The National Health and Medical Research Council (NHMRC) has released a policy statement on the Forced Swim Test (FST), a behavioural despair test in rodents used to screen anti-depressant drugs, which involves placing a mouse or rat in a beaker of water and forcing them to swim, offering no escape route. The NHMRC states that ‘When the scientific validity of this procedure for the proposed research is not supported by robust evidence, the use of the forced swim test in rodents cannot be justified in accordance with the Australian code for the care and use of animals for scientific purposes and must not proceed’ and specifies that the FST in rodents must not be used in any new projects as a model for depression in humans, to study depression-like behaviour.
Originally designed in the 1970s, the cruel and outdated FST has faced increasing scrutiny over recent years and as such its use has now ended in many pharmaceutical companies and research institutions around the world. A 2022 NSW Inquiry into animal experimentation called for a rapid phase-out of the FST, the Inquiry committee concluding that the harm caused by this research is greater than the human health benefits gained. Its use it not a requirement for regulatory approval of anti-depressant drugs.
Experts reason that floating is more likely to be an indication that animals are learning, conserving energy, and adapting to a new environment than a sign of depression. Whilst depression is a chronic, relapsing disorder, the mood of an animal can change when the test in complete and does not represent the human condition. Immobility in animals may be prevented by a drug within 24 hours, whereas there is a therapeutic lag in humans, further evidence of the futility of the test.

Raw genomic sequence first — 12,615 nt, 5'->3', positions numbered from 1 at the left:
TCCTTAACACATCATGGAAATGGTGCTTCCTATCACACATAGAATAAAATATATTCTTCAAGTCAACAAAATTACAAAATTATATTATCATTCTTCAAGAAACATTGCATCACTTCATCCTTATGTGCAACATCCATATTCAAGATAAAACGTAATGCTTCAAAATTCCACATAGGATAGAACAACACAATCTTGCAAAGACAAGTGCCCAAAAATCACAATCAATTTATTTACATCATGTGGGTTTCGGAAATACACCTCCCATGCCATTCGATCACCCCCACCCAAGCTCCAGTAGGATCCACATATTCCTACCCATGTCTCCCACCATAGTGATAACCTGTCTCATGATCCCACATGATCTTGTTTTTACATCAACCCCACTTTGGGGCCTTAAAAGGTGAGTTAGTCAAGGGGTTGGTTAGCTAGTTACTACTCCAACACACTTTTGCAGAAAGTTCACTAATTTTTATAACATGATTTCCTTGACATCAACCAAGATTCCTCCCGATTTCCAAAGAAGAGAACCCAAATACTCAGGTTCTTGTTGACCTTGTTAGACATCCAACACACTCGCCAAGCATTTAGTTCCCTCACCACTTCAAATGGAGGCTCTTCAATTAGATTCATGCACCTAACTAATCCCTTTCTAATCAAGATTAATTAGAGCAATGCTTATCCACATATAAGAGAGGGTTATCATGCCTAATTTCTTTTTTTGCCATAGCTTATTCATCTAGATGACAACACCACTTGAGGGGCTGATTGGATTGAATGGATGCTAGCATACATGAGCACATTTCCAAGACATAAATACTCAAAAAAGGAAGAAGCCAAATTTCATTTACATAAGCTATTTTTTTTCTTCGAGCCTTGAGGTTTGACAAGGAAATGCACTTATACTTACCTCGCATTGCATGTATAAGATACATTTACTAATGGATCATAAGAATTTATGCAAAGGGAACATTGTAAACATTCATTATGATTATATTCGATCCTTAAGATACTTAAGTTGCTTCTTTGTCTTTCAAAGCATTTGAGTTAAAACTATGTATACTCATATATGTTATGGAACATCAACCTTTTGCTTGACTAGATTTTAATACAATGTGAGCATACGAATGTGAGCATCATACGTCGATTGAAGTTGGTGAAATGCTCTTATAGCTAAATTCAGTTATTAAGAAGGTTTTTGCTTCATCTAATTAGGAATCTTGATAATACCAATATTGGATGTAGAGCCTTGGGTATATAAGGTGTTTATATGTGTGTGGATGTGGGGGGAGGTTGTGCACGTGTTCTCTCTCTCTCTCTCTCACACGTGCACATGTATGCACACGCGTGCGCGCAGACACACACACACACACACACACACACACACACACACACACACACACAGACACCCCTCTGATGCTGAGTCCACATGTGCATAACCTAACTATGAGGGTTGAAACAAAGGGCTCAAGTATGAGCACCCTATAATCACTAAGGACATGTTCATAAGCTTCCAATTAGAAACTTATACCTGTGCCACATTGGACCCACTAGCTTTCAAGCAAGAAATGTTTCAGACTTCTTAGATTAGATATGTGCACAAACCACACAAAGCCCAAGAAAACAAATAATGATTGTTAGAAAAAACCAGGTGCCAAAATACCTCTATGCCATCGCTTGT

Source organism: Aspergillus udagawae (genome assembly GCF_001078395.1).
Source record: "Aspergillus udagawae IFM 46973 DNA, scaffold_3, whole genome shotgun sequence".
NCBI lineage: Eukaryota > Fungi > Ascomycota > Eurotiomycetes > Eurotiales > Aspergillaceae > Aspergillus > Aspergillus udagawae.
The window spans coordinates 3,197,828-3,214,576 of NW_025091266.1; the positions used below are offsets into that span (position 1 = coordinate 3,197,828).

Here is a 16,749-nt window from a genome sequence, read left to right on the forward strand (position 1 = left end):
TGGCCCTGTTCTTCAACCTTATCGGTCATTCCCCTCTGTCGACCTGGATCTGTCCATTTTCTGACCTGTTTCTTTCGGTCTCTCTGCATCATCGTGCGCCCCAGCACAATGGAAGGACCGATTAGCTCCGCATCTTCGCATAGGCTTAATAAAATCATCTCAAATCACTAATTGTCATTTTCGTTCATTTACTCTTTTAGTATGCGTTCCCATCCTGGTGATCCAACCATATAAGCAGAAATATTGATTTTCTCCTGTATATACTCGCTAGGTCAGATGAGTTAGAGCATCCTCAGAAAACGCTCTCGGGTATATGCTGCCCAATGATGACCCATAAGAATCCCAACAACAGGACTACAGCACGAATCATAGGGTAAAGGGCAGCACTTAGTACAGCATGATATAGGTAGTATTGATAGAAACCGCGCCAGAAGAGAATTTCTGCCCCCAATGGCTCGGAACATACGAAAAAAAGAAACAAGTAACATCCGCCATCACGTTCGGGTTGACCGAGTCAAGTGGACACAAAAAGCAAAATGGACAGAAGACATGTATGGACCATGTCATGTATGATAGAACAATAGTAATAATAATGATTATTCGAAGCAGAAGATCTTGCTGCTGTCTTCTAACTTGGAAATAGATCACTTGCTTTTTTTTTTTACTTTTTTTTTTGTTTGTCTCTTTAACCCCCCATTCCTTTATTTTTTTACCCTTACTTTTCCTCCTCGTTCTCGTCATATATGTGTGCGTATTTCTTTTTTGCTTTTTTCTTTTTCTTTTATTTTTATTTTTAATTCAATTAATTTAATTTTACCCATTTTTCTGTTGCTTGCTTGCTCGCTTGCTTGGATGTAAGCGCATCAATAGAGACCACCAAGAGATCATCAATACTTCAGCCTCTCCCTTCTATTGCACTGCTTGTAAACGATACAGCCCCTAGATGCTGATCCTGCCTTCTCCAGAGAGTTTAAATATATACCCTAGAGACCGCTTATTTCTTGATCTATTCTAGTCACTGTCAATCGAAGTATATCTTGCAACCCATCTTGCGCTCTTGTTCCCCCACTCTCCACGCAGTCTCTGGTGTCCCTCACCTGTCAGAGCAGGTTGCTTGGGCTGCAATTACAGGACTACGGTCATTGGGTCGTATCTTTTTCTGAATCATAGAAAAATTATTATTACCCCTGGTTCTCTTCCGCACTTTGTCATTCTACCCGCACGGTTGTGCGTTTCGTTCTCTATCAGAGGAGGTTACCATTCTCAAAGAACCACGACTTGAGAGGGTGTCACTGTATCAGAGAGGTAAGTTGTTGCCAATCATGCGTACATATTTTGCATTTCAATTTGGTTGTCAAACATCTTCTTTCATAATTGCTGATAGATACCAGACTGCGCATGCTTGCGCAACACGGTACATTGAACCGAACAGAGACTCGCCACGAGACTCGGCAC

The field of mental health needs viable, basic and translational research and by continuing to use a test as scientifically flawed as the forced swim test there is a great risk that data obtained is unreliable and could indeed lead to misleading results and ineffective treatments. Relevant alternatives to the FST include testing on human platforms. For example, novel compounds can be identified using mathematical or computer modelling of human systems, or by drug repurposing programs. These compounds could be tested on human tissues or cells using advanced in vitro methods, such as in organoids or microfluidic systems. Epidemiology is another valuable tool for understanding how to prevent and treat human depression.
Animal-Free Science Advocacy supports the position adopted by the NHMRC and urges the funding body to support a full prohibition of its use. To ensure the test in rapidly phased out, Animal-Free Science Advocacy calls for:
- Adoption of the NHMRC policy by all funders
- Amendments to state and territory animal welfare Acts to ban the FST
- Revision of the Scientific Code for the care and use of animals for scientific purposes to prohibit the FST